Seahawks pick off Giants, 23-0

Seattle Seahawks running back Marshawn Lynch (top, in center) lays over the goal line with teammates Breno Giacomini (left) and J.R. Sweezy after Lynch scored on a touchdown run against the New York Giants during the first half on Sunday.

Seattle Seahawks running back Marshawn Lynch (top, in center) lays over the goal line with teammates Breno Giacomini (left) and J.R. Sweezy after Lynch scored on a touchdown run against the New York Giants during the first half on Sunday. AP photo

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EAST RUTHERFORD, N.J. — It didn’t matter that Richard Sherman wasn’t really certain

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Seattle Seahawks running back Marshawn Lynch (top, in center) lays over the goal line with teammates Breno Giacomini (left) and J.R. Sweezy after Lynch scored on a touchdown run against the New York Giants during the first half on Sunday.

which teammate was behind him.

Rise and shine

The Seahawks were 19-34 in 10 a.m. games in the 12 years before this season, including 1-3 last season.

This season, they won four out of five 10 a.m. games, including the last two by a combined score of 56-10.

Year Record Notes

2012 1-3 Beat Chicago in OT; three losses by a total of 13 points.

2013 4-1 Rallied from 20-3 down at Houston; dominated Atlanta; lost at Indy.

What mattered was that he knew for sure one of his teammates was there.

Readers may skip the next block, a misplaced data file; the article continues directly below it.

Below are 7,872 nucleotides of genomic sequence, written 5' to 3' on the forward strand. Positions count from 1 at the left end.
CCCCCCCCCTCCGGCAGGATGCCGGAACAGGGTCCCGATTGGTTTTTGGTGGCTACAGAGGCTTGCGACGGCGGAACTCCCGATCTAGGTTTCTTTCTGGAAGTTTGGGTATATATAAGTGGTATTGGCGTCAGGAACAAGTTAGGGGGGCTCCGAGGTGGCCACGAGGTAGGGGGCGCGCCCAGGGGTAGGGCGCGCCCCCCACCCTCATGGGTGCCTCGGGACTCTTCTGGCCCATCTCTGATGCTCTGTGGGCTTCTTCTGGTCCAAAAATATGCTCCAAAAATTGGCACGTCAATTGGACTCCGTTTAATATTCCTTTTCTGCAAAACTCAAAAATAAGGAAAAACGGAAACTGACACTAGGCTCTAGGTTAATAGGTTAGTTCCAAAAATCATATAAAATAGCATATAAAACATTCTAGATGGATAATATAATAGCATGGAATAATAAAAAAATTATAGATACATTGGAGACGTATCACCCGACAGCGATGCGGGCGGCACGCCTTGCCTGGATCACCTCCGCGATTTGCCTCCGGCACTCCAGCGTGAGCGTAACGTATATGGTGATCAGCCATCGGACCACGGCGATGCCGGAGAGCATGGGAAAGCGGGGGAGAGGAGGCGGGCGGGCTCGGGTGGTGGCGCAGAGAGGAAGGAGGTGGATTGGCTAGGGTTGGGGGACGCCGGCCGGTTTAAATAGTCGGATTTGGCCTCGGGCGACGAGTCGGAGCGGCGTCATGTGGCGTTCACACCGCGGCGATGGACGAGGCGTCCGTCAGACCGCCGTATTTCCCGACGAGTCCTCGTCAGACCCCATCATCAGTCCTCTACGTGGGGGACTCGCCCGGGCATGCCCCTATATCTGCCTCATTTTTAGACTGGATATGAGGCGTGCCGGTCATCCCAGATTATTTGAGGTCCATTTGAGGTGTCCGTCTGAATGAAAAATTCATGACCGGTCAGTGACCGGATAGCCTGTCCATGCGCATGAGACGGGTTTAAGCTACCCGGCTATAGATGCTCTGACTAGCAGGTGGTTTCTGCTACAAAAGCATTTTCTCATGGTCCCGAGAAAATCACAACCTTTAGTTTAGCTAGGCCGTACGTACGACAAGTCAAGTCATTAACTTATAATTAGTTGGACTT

“I know that Earl (Thomas) or Kam (Chancellor) are on their way,” Sherman said. “At all times, they are speeding somewhere in the vicinity.”

Wilson hits key milestones

EAST RUTHERFORD, N.J. — Seahawks quarterback Russell Wilson is usually pretty quick to dismiss the importance of any personal record or individual stat.

But he admitted that one achievement he reached Sunday — reaching the most wins for a quarterback in his first two seasons in NFL history — means a little something.

“That does matter,” Wilson said after Seattle’s 23-0 victory over the Giants on Sunday, which was the 23rd of his career, breaking a tie with Pittsburgh’s Ben Roethlisberger.

“Obviously, winning a lot of games is really important. That’s what we come to do every day.”

Wilson, who went 18 of 27 for 206 yards, also recorded another milestone with the 50th touchdown pass of his career, becoming only the third player in NFL history to throw for 50 or more in his first two seasons. The others are Dan Marino (68) and Peyton Manning (52).

In his postgame news conference, Seattle coach Pete Carroll made sure to mention both records in his opening statement.

“These are just markers that this guy is going to continue to knock off,” Carroll said. “It’s really cool that he’s been able to do that.”

— Bob Condotta

So when Eli Manning lofted a pass toward Hakeem Nicks in the corner of the end zone with 4:24 left Sunday, Sherman confidently tipped the ball back in play, where Thomas swooped in to grab it.

And when he did, he preserved Seattle’s first shutout of the season, a 23-0 win over the Giants Sunday afternoon at MetLife Stadium that pushed the Seahawks closer to clinching all of their regular-season goals.